Over the next week, Goewey called in all the favors she could. Two dads from the nearby PS 397 Spruce Street School reinstalled her plumbing in exchange for pizza. Volunteers washed dishes, cake stands, and pans. Another father from the school drove her to Ikea in his SUV and hauled back replacement furniture. Her manager scraped the wet granola off the floor and pinned any salvageable paperwork and receipts to a magazine rack to dry them out. Goewey and crew threw out spoiled meat, produce and dry goods; they replaced the drywall and repainted the shop. She also let go of eight of her 10 employees. Most have found other jobs or are on unemployment.
White, the landlord, cut Goewey a deal on rent and she scraped together enough cash to pay the bills. "At least I hope it's enough money," she says. "The check hasn't cleared yet."
On a Sunday, 13 days after the storm hit, Made Fresh Daily was one of the first Seaport businesses back up and running. The opening was a triumph. "We're going to get through this," Goewey says. But the work still isn't done. She owes "a lot of money" to Con Edison for outstanding bills, needs to replace a now-crusty MacBook Pro that fell into the saltwater during the flooding, and hopes a grant will come through so that she can hire back more employees and get back to full capacity.
For Goewey, the stakes of survival are high. "If I go down, I take a lot of people down with me," she said, talking about her employees, plus her suppliers. Made Fresh Daily spends $150,000 a year on fruits and vegetables alone. Not to mention the disappointed customers.
Help may be on the way. Small Business Administration chief Karen Mills, along with a group of elected officials, had a meeting in the café during a tour of the area, and there's talk of getting grants to the businesses in the neighborhood. New York Mayor Michael Bloomberg recently announced an additional $5.5 million in matching grants for small businesses impacted by Sandy, bringing the price tag of city grants and low-interest loans so far to $45 million.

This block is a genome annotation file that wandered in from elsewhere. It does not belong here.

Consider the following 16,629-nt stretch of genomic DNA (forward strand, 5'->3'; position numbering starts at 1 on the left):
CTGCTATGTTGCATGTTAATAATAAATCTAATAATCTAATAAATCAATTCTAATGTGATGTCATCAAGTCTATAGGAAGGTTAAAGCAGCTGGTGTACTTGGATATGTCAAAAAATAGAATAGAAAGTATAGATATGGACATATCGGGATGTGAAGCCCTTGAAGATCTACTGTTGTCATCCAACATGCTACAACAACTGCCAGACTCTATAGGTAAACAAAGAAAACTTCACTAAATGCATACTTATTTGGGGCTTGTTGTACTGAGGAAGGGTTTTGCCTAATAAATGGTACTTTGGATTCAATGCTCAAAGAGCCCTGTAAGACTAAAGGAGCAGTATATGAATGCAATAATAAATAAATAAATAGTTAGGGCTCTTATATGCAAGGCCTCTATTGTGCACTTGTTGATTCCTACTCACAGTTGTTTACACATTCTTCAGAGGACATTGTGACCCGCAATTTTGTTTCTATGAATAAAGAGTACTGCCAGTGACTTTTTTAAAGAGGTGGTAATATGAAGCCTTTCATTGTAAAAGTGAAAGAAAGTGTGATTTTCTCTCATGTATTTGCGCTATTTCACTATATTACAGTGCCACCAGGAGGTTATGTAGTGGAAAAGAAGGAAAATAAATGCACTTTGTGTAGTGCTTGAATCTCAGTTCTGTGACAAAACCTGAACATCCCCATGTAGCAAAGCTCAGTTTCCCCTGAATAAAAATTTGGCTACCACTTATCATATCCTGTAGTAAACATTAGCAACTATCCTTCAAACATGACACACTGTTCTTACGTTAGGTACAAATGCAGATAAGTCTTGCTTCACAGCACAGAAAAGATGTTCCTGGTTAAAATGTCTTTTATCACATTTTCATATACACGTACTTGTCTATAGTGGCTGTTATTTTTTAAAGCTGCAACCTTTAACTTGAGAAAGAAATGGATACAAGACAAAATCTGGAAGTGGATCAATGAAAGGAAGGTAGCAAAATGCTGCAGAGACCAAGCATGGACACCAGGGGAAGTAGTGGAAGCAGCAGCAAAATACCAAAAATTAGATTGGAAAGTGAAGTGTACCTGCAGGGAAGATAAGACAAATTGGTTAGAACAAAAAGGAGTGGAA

On a recent weekday around lunchtime, the shop smelled like chicken soup, and the strains of classic jazz tunes were interrupted only by the sound of the generators humming outside. A few regulars trickled in, including the owner of Pasanella & Son Vintners – a nearby wine shop also newly reopened. Goewey chatted with him about the challenge of drawing customers to a disaster zone. "Well, we'll keep coming," he told her as he left the store, coffee in hand.
Goewey is optimistic: "If it's back to normal after the holidays. I can get through to that," she says. "I'm taking it on faith that the neighborhood is going to come back."
The second installment of Fortune's #SaveTheSeaport series looks at the changing marketplace in South Street Seaport post-Sandy.
By Ryan Bradley, senior editor
FORTUNE -- From the beginning, in 1642, the market was the center of things—the feature that tied South Street Seaport together and gave it purpose. Produce, meat and dairy from Brooklyn farms came in across the East River on the Fulton Ferry, and around the landing grew a neighborhood MORENov 26, 2012 10:52 AM ET